CBDC (Central Bank Digital Currency) is an electronic or digital token of a country’s currency that often has blockchain at its core regulated by the nation’s monetary authority or central bank.
As of the moment, all over the world, 12 countries are piloting CBDCs, out of which seven countries focus on retail CBDC, and the other five countries focus on wholesale. Africa continent is rapidly adopting retail digital currency technology while Nigeria, Ghana, South Africa, and Tunisia are all piloting CBDCs.
Nigeria with a population of 213 million is the most populous in Africa and the first on the continent to launch a CBDC project (eNaira). After the launch of eNaira on the 25th of Oct. 2021, news has been making rounds that about 17,00 transactions totaling N62million (US$151,170) have already taken place.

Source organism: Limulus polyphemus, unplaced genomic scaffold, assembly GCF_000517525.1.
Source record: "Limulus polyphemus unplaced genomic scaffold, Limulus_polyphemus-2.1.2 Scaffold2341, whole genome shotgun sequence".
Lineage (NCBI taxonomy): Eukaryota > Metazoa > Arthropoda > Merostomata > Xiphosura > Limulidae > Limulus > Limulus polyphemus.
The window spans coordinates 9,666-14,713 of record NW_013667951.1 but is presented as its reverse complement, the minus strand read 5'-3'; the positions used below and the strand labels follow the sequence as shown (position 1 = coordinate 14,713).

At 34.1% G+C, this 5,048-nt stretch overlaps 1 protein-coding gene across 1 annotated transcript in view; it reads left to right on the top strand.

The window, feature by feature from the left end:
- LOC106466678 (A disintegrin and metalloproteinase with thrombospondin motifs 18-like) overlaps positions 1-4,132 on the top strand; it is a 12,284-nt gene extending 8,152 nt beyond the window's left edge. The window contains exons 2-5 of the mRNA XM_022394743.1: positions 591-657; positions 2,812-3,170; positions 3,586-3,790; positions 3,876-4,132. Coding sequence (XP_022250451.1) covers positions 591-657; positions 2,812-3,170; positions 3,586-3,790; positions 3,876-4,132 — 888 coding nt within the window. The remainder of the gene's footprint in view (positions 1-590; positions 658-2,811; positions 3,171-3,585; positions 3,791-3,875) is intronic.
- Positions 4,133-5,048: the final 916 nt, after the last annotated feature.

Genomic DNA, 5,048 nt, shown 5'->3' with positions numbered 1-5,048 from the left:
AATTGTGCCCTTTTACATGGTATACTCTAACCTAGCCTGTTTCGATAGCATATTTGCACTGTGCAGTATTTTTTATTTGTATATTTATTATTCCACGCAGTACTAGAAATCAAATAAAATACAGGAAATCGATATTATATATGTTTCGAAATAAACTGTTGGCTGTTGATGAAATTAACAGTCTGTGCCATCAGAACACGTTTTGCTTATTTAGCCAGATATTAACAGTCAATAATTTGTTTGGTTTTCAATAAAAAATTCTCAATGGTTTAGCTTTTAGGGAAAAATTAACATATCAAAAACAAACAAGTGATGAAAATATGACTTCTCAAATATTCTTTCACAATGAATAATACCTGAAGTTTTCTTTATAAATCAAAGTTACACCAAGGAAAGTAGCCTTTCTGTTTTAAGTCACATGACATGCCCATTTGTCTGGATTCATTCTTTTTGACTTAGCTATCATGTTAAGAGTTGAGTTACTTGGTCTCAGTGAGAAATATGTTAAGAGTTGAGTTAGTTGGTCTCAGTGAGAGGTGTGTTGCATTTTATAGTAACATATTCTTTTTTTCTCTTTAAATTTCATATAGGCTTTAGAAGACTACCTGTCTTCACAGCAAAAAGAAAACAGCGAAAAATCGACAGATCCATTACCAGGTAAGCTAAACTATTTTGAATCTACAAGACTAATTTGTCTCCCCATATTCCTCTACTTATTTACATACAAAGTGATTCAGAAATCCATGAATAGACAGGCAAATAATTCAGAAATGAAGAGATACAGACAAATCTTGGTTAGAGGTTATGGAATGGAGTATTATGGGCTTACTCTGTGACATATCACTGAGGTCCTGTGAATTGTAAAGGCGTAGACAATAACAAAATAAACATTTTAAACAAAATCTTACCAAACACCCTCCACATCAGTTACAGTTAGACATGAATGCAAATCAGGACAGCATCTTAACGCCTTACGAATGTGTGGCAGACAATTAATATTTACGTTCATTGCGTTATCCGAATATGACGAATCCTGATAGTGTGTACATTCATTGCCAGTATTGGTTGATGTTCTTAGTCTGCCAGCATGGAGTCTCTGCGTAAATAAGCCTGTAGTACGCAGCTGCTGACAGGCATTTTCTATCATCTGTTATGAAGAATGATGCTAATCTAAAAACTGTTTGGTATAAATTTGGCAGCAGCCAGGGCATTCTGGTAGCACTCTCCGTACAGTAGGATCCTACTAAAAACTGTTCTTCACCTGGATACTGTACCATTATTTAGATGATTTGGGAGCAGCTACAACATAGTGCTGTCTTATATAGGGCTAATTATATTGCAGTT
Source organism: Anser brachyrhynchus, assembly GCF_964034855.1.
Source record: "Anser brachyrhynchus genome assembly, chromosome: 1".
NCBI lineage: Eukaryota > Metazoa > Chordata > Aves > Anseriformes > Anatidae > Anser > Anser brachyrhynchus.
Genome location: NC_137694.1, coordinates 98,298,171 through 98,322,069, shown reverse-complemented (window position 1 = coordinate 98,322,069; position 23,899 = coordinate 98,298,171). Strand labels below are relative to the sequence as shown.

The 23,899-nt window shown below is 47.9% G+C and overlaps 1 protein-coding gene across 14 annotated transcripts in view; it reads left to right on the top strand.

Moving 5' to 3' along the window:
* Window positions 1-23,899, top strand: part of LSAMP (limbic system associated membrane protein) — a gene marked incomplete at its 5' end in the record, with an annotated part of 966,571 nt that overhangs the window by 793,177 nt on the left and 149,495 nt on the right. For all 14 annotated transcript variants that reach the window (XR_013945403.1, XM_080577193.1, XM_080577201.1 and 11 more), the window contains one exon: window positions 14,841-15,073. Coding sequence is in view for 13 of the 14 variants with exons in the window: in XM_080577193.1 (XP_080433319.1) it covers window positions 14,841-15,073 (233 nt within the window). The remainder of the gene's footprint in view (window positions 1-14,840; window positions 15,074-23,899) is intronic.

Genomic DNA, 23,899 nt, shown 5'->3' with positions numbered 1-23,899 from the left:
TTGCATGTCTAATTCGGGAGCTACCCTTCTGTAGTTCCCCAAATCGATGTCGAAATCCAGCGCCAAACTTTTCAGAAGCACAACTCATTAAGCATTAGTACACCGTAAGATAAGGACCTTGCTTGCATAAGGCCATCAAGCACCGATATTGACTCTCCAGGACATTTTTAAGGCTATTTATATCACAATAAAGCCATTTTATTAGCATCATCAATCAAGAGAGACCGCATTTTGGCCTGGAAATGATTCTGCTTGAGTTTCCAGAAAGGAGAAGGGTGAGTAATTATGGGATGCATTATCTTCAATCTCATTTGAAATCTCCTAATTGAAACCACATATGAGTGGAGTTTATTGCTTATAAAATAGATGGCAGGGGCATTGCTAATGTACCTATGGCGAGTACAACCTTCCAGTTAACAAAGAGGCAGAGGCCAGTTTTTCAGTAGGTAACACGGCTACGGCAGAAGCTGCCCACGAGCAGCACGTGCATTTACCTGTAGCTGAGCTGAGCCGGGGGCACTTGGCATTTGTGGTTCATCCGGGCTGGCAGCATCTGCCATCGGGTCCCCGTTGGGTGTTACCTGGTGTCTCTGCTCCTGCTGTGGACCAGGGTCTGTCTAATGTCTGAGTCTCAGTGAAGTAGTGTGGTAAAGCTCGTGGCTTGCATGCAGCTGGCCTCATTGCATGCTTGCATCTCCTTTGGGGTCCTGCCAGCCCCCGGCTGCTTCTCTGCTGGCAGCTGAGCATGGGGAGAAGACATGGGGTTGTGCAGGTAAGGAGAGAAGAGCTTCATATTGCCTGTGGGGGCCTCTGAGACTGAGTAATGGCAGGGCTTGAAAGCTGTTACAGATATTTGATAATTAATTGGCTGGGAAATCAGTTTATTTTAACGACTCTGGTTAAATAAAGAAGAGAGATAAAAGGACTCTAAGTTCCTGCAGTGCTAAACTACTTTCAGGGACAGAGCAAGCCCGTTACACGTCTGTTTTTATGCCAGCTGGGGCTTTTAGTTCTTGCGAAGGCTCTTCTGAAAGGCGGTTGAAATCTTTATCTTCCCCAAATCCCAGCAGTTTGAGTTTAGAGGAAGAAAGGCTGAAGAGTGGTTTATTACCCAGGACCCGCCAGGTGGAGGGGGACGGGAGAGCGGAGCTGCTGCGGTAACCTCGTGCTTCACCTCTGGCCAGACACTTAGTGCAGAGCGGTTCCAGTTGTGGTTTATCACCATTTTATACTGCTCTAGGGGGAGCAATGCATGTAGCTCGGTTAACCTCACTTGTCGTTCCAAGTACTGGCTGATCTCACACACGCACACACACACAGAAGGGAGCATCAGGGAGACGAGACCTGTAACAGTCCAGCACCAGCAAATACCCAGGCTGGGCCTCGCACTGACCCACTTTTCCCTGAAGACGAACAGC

The Central Bank of Nigeria on Friday announced that in just 19 days after the launch of the Central Bank Digital Currency, it is picking up steam across the globe as the digital wallet for its own currency, the eNaira has 488,000 downloads in 160 countries across the globe.
In February, Nigeria put a ban on cryptocurrency trading through banks as CBN cites concerns of volatility posing risk to local investors. A report from Statista showed that Nigeria led the world in crypto adoption per capita, with 32% of respondents owning crypto assets in 2020.
However, the digital wallet (eNaira) seems to have relived the effect of the ban on many crypto traders in the country.
The eNaira is expected to roll out in three phases;
Firstly, the CBN takes responsibility for the issuance, distribution, redemption, and destruction of the currency, while it monitors the data stored on a cloud server.
Secondly, financial institutions can request the ability to issue stable coins.
While in the third phase, the Nigerian government will process its own digital payments between citizens and businesses.